The men's national team will now play Poland with proceeds going to help UNICEF's emergency appeal.
Tickets to a Scotland men’s international football match could be set to raise hundreds of thousands of pounds for humanitarian work in Ukraine amid continuing violence in the country.
The Scottish FA announced on Monday that they would be holding a fundraising match with Poland at Hampden next week.
The friendly, to be held on Thursday, March 24, will see a £10 donation from each ticket sold supporting UNICEF’s humanitarian response in Ukraine.
The match was arranged following FIFA’s decision to postpone the World Cup Play-Off Semi-Final against Ukraine due to the ongoing conflict, and the cancellation of Poland’s scheduled tie with Russia.
Scottish FA chief executive Ian Maxwell: “It goes without saying that our thoughts are with the people of Ukraine. All football-related matters pale into insignificance next to what the people of that country are experiencing.
“Along with the counterparts at the Polish FA, we hope to use this friendly international as our chance to show solidarity with a country and its people, while raising as much money to help them as we can in the process.”
The respective national team captains are encouraging football fans to come together to fill Hampden and raise crucial funds to support UNICEF’s emergency appeal.
Andy Robertson, who is also a UNICEF ambassador, and Robert Lewandowski, said they hoped the money raised could help the refugees fleeing Ukraine.
For every ticket sold, £10 will be donated to UNICEF UK’s emergency appeal for Ukraine, and supporters will have the opportunity to make an additional donation if they wish during the ticket purchase process, with a special donate button on the web page directing to UNICEF UK’s appeal.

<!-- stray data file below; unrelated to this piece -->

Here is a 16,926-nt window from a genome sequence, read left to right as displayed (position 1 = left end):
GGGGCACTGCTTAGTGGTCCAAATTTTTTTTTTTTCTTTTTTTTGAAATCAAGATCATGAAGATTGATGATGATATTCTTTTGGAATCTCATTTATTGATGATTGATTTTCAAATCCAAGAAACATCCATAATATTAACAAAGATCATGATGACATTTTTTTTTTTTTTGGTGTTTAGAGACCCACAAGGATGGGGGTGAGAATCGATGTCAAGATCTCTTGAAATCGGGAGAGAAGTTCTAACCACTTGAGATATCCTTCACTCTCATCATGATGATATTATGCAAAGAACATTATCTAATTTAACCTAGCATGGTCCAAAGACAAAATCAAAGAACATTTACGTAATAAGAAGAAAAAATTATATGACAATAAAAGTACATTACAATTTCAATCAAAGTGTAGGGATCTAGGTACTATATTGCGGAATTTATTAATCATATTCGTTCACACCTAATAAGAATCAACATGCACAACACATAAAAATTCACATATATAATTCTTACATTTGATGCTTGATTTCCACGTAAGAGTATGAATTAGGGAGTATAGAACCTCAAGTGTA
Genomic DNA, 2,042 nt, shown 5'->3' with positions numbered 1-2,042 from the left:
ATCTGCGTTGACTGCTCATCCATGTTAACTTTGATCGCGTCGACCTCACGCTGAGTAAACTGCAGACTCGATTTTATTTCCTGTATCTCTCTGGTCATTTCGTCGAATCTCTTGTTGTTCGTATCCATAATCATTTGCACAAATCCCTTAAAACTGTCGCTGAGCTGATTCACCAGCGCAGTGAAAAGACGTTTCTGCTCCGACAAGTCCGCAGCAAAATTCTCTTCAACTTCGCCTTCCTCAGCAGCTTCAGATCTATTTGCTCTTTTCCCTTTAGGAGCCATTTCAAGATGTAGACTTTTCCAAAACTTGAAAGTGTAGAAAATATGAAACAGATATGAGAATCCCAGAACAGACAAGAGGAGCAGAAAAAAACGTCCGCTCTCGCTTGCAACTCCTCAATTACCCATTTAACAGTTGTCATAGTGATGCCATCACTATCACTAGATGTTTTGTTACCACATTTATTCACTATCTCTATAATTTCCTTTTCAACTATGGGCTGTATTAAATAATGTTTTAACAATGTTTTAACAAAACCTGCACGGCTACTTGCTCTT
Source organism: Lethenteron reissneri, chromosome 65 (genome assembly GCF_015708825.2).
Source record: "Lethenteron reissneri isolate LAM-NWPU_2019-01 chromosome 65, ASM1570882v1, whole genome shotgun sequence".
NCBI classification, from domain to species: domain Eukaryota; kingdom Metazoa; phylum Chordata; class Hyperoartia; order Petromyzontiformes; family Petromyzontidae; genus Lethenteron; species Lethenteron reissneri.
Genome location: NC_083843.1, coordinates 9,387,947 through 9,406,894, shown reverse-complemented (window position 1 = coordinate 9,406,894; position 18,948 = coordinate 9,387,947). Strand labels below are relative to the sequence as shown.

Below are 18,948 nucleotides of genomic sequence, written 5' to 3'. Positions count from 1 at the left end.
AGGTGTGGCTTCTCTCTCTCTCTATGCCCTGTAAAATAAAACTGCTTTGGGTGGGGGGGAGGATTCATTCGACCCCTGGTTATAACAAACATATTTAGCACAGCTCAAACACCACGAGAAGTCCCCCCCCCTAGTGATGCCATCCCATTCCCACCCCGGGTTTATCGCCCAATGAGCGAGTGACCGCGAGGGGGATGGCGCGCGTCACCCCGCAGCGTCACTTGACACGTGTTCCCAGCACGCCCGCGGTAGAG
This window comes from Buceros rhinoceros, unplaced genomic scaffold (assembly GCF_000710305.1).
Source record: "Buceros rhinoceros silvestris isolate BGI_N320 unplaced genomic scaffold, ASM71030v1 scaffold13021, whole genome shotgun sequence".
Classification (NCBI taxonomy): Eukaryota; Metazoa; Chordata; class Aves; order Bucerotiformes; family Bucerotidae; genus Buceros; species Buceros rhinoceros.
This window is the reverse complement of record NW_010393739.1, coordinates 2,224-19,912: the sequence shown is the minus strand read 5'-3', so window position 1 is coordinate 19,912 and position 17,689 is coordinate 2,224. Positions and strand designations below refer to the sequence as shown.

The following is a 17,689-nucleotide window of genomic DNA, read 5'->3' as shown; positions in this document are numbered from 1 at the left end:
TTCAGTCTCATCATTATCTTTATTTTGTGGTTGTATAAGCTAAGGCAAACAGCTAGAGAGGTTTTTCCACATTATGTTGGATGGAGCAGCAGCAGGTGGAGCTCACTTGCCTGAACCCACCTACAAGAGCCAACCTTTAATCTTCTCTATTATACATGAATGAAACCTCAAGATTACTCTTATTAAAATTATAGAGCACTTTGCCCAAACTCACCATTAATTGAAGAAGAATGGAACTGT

Tickets will go on sale at 1pm on Tuesday, March 15 – exclusively to Scotland Supporters Club members – before going on general sale at 1pm on Thursday, March 17.
The emergency appeal raises essential funds to support families and their children within Ukraine, and those that have been displaced to neighbouring countries, but ensuring child health and protection services are sustained and families have clean water and nutritious food.
The Scotland captain said: “As a father, the images of children in Ukraine has been heart-breaking to watch. When we were informed that the match against Ukraine would be postponed then working in partnership with Robert and the Polish squad to do our bit to help the situation was a no-brainer.
“We send our love and prayers to our fellow participants across Ukraine’s football community and hope that the money raised by this match will help the tremendous efforts already made by UNICEF in Ukraine and in helping the refugee situation.”
Scotland Men’s National Team head coach Steve Clarke said: “We’ve seen wonderful examples of individuals and groups within Scottish football rally with their own contributions towards the situation in recent weeks.
“With the support of UNICEF, this match is a way for all Scottish football fans to unite in solidarity and support our friends in Ukraine.
“As many have already said, football is unimportant when you see the situation in Ukraine. I know that the Scotland supporters and the players will rally to show that the power of football can have a positive impact even during such desperate situations as the one faced in Ukraine at present.”
The charity said this money raised in the coming week would allow UNICEF to continue its critical work.
Jon Sparkes, chief executive at The UK Committee for UNICEF, said: “The escalating conflict in Ukraine continues to pose an immediate threat to the lives and wellbeing of the country’s 7.5 million children. The situation is deteriorating, with more families every day forced to leave their homes in search of safety. That is why we are intensifying our action on the ground.
“Being involved in this fundraising friendly allows us to continue our aid for those that need it most. In practical terms this means providing children and their families with access to clean water and nutritious food and making sure that child health and protection services are sustained.”